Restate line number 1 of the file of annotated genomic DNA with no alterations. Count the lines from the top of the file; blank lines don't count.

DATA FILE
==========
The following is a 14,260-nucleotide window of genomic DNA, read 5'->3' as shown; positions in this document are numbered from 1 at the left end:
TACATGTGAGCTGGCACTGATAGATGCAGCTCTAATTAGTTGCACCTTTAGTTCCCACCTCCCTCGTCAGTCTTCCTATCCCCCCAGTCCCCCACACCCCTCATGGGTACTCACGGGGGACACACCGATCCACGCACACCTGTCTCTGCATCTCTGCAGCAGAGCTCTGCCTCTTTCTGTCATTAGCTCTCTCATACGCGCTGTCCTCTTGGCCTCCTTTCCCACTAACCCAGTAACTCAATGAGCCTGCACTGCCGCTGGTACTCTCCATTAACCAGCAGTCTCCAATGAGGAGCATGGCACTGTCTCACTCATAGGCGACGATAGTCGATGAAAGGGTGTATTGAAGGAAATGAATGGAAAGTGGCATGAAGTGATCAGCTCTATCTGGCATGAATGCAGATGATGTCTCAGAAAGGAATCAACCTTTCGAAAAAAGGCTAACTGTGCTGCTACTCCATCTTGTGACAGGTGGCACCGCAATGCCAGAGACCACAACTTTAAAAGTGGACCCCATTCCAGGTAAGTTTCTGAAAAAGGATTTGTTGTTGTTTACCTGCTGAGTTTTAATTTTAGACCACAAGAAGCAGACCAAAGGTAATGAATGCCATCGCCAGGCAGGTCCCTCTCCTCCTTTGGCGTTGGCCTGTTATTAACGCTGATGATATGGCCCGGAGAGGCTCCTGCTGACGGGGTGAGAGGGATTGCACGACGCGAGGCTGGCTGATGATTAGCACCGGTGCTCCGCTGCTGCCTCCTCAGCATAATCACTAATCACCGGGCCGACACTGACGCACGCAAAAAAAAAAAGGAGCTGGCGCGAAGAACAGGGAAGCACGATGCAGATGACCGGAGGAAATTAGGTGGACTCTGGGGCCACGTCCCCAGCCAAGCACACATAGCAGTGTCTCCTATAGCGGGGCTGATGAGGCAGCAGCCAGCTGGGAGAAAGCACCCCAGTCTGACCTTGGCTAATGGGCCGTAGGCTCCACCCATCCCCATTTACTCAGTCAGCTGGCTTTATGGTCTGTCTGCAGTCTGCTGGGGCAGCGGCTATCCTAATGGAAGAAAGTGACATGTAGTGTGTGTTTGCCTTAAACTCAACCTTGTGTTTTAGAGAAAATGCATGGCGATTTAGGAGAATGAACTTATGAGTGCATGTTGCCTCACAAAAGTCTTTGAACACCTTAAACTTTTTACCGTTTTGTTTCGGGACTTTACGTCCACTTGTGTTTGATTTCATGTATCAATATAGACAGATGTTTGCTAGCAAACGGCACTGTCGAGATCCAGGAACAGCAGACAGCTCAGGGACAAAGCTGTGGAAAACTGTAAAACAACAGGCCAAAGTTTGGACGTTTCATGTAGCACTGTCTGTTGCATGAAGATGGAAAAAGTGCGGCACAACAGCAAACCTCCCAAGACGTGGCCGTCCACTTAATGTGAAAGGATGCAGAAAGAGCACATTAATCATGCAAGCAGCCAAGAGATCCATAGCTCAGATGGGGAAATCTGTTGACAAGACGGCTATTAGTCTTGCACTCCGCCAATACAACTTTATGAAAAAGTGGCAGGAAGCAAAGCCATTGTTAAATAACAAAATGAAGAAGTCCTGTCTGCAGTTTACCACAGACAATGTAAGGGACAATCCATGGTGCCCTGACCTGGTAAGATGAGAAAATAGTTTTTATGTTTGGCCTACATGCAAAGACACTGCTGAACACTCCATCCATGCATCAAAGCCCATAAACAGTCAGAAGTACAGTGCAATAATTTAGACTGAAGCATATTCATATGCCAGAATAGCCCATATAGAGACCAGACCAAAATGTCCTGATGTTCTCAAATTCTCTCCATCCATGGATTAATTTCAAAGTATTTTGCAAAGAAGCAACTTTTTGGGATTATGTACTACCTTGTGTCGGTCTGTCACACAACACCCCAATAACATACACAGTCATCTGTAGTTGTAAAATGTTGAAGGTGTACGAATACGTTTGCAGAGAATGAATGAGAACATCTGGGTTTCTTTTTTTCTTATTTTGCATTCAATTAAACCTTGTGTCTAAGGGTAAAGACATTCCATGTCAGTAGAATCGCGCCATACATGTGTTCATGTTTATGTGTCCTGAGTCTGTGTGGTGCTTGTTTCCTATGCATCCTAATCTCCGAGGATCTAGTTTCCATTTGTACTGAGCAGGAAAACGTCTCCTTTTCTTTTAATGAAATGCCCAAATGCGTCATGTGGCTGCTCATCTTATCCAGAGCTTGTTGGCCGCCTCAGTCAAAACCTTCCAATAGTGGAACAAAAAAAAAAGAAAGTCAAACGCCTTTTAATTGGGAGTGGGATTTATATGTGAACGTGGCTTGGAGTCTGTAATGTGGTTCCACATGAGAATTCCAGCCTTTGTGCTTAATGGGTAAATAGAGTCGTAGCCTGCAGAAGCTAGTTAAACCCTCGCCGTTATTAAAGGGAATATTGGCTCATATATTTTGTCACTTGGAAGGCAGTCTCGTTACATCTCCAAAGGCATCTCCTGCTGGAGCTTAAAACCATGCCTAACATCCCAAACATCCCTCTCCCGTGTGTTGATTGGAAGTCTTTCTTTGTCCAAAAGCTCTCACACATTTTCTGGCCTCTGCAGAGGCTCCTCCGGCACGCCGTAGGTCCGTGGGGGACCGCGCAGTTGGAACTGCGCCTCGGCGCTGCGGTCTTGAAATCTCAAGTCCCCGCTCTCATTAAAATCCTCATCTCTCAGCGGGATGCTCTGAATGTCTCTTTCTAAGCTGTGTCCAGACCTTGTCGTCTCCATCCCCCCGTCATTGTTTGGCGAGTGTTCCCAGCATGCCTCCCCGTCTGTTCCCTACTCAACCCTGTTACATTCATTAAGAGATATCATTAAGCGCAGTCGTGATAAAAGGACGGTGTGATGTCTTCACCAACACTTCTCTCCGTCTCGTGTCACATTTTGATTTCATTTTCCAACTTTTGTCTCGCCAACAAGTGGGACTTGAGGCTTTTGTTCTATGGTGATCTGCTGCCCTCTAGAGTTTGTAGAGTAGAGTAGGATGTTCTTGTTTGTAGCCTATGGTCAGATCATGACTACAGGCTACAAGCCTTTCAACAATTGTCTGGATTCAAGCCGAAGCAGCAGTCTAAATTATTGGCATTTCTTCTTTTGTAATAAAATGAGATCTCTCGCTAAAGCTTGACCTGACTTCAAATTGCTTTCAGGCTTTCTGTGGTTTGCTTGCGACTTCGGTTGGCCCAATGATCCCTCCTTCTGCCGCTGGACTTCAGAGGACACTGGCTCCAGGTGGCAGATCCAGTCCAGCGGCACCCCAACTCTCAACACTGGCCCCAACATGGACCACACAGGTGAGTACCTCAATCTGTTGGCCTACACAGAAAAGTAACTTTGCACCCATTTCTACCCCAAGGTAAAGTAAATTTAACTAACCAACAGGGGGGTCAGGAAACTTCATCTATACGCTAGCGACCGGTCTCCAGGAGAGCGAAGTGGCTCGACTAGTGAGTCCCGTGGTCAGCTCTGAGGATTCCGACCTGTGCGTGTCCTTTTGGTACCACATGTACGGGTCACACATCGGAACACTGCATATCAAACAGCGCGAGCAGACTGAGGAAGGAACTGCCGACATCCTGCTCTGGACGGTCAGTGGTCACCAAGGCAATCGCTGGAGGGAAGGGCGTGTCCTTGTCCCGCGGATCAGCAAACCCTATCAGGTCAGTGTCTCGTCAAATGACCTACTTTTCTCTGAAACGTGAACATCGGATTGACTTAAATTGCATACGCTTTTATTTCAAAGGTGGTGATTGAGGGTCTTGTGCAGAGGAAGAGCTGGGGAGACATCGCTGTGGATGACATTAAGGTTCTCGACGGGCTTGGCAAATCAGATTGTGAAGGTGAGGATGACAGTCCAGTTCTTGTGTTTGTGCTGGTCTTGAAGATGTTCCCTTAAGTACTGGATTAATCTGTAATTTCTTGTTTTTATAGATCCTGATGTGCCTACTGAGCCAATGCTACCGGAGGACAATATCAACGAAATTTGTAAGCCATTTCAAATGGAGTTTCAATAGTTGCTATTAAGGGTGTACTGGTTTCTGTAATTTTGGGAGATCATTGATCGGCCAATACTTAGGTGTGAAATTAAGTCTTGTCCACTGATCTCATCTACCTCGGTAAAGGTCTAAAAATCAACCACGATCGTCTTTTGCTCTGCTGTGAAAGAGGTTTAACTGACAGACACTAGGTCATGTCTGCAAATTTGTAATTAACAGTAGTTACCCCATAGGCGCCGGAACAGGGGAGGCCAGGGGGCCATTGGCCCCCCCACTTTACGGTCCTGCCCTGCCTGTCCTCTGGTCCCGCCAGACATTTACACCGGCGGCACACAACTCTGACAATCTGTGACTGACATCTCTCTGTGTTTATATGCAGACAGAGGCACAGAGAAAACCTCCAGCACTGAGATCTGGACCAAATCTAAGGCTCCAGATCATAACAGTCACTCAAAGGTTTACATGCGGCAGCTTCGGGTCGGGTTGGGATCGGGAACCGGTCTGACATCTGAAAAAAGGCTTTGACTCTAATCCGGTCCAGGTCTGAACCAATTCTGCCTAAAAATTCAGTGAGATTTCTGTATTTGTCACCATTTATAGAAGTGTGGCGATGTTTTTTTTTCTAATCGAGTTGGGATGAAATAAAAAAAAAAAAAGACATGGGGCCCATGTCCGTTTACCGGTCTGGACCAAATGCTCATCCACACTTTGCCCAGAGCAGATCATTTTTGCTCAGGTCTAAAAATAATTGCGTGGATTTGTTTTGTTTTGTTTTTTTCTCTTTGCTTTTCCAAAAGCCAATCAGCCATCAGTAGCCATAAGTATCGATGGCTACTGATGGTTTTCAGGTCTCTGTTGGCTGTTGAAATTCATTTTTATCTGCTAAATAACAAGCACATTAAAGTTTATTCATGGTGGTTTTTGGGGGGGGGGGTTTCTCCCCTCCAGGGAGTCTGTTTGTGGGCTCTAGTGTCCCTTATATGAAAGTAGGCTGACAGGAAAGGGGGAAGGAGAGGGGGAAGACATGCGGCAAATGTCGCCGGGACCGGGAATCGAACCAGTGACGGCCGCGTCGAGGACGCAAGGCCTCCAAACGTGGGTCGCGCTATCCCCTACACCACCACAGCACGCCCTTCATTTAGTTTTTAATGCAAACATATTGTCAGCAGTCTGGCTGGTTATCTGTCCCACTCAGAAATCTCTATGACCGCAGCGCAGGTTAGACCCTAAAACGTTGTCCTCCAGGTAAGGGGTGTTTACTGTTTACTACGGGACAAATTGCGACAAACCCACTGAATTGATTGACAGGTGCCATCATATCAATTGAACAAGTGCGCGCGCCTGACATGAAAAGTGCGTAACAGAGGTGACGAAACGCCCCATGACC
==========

The following is a 14,260-nucleotide window of genomic DNA, read 5'->3' as shown; positions in this document are numbered from 1 at the left end: